The founders, despite decades of rancorous disagreements about almost every other aspect of their grand experiment, agreed that America would survive and thrive only if there was widespread ownership of land and businesses.
George Washington, nine months before his inauguration as the first president, predicted that America "will be the most favorable country of any kind in the world for persons of industry and frugality, possessed of moderate capital, to inhabit." And, he continued, "it will not be less advantageous to the happiness of the lowest class of people, because of the equal distribution of property."
The second president, John Adams, feared "monopolies of land" would destroy the nation and that a business aristocracy born of inequality would manipulate voters, creating "a system of subordination to all... The capricious will of one or a very few" dominating the rest. Unless constrained, Adams wrote, "the rich and the proud" would wield economic and political power that "will destroy all the equality and liberty, with the consent and acclamations of the people themselves."
James Madison, the Constitution's main author, described inequality as an evil, saying government should prevent "an immoderate, and especially unmerited, accumulation of riches." He favored "the silent operation of laws which, without violating the rights of property, reduce extreme wealth towards a state of mediocrity, and raise extreme indigents towards a state of comfort."
Alexander Hamilton, who championed manufacturing and banking as the first Treasury secretary, also argued for widespread ownership of assets, warning in 1782 that, "whenever a discretionary power is lodged in any set of men over the property of their neighbors, they will abuse it."
Late in life, Adams, pessimistic about whether the republic would endure, wrote that the goal of the democratic government was not to help the wealthy and powerful but to achieve "the greatest happiness for the greatest number."
Why Thomas Jefferson Favored Profit Sharing (David Cay Johnston, Newsweek) See also: The Founding Fathers backed Thomas Piketty – and feared a powerful 1 percent (Salon)
...Research commissioned by Thomas Jefferson found that, when fishermen bargained for their pay in advance and shared in the profits, the operations were highly efficient. (My research assistants at Syracuse University College of Law have for years dug into colonial era and late 18th century American business records, and they have made similar findings.)
Washington and Jefferson recommended giving sharesmen five eighths of the subsidy, with the rest to ship owners. Owners who paid a fixed wage got nothing. It was a government carrot promoting both bargaining power for workers and more profitable enterprises.
Blasi suggests that Congress embrace that 1792 model. For example, he says Congress could allow accelerated depreciation - quickly writing off the cost of new buildings and equipment for tax purposes - only at companies that pay workers in part with a share or profits or shares of stock. Companies that declined would still get the full write-off, but it would take longer, costing them more taxes in early years.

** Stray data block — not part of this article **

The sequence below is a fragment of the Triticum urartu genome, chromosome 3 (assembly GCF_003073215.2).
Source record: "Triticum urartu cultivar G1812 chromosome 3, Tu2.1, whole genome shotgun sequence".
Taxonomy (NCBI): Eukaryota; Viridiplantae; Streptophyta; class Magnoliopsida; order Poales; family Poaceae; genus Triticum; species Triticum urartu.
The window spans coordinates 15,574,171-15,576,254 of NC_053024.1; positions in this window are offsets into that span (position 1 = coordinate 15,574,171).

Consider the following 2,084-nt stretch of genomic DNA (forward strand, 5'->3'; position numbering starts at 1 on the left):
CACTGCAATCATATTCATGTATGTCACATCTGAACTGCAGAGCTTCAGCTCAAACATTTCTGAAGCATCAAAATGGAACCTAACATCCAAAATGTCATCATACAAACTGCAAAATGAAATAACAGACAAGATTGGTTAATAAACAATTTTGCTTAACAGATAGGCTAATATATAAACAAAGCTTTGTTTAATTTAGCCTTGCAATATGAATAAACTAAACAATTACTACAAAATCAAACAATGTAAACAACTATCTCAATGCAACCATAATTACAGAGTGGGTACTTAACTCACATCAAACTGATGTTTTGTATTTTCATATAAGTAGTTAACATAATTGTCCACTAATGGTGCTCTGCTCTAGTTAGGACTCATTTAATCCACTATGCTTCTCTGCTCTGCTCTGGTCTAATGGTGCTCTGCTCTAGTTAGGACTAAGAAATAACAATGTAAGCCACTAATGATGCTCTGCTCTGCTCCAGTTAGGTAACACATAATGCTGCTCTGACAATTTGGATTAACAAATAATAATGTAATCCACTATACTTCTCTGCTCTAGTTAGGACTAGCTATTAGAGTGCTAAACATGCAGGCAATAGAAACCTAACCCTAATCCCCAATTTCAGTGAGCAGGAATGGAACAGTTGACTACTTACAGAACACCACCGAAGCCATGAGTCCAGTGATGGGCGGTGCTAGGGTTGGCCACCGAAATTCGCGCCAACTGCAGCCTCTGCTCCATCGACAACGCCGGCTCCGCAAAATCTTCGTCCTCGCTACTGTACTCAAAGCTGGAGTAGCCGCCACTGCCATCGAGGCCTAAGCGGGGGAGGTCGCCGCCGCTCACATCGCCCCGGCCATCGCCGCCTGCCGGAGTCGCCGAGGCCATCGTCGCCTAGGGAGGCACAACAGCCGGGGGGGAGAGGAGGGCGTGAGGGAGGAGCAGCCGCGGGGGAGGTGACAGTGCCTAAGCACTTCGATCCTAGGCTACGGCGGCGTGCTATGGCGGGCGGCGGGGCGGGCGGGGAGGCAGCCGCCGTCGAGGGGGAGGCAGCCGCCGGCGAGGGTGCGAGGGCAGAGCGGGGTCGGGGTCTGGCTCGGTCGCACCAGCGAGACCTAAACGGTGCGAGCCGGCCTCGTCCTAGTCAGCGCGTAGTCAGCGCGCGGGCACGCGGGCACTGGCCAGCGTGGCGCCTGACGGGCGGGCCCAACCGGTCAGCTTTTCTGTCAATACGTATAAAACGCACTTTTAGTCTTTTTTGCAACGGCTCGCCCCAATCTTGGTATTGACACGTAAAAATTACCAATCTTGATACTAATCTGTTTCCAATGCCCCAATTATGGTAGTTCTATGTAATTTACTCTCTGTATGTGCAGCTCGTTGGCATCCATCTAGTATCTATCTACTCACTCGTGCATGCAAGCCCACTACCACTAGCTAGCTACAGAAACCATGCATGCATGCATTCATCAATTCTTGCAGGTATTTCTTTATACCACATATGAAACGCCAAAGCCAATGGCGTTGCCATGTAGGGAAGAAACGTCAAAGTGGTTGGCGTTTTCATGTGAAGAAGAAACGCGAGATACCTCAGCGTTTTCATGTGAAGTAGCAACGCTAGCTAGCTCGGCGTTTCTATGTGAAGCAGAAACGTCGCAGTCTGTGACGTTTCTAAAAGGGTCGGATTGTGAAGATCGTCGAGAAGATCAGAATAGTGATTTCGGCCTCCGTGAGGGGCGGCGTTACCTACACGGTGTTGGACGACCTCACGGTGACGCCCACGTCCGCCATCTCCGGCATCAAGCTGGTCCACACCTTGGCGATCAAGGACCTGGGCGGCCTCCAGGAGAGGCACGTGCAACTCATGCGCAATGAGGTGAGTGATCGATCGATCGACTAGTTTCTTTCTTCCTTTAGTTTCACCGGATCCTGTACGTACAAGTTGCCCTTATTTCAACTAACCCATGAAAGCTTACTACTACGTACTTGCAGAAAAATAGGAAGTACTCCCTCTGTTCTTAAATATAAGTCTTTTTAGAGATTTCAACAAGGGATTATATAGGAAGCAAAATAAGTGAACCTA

Madison once extrapolated the U.S. population into the early 1900s and concluded that not everyone could farm. But he wrote that since no limit existed on businesses, government could encourage ownership shares to counter what he wrote were the "evils" of concentrated wealth.
"...though it is a well-documented fact, it might surprise you to learn that, a far cry from the United States’ recent ambivalence with respect to the modern scientific theory of man-made climate change, the country’s founders were keen observers of climatic trends and might even be counted among the first climate change advocates...America's "Founding Fathers" thought they were affecting the climate (TYWKIWDBI)
Building on the theories of John Evelyn, John Woodward, Jean-Baptiste Dubos, and David Hume – who all believed that the clearing and cultivation of land in Europe accounted for the temperate climate that had enabled the Enlightenment – the colonists set about arguing that their settlement was causing a gradual increase in temperatures and improvement of the flora and fauna of North America. Hugh Williamson, American politician and a signatory of the Constitutional Convention, believed that “within the last forty or fifty years there has been a very great observable change of climate, that our winters are not so intensely cold, nor our summers so disagreeably warm as they have been,” a fact he attributed to the clearing of forests. “The change of climate which has taken place in North America, has been a matter of constant observation and experience,” wrote Harvard professor Samuel Williams. Benjamin Franklin wrote of the “common Opinion, that the Winters in America are grown milder.” Measurements were as yet inadequate to the task of proving this, he said, but he found the proposed mechanism (i.e. clearing and cultivation) sufficiently persuasive that, even if the winters were not milder already, he could not “but think that in time they may be so.”...
See also The USA Could Have Had A Tank To Fight The Revolutionary War (Jalopnik) Steampunk!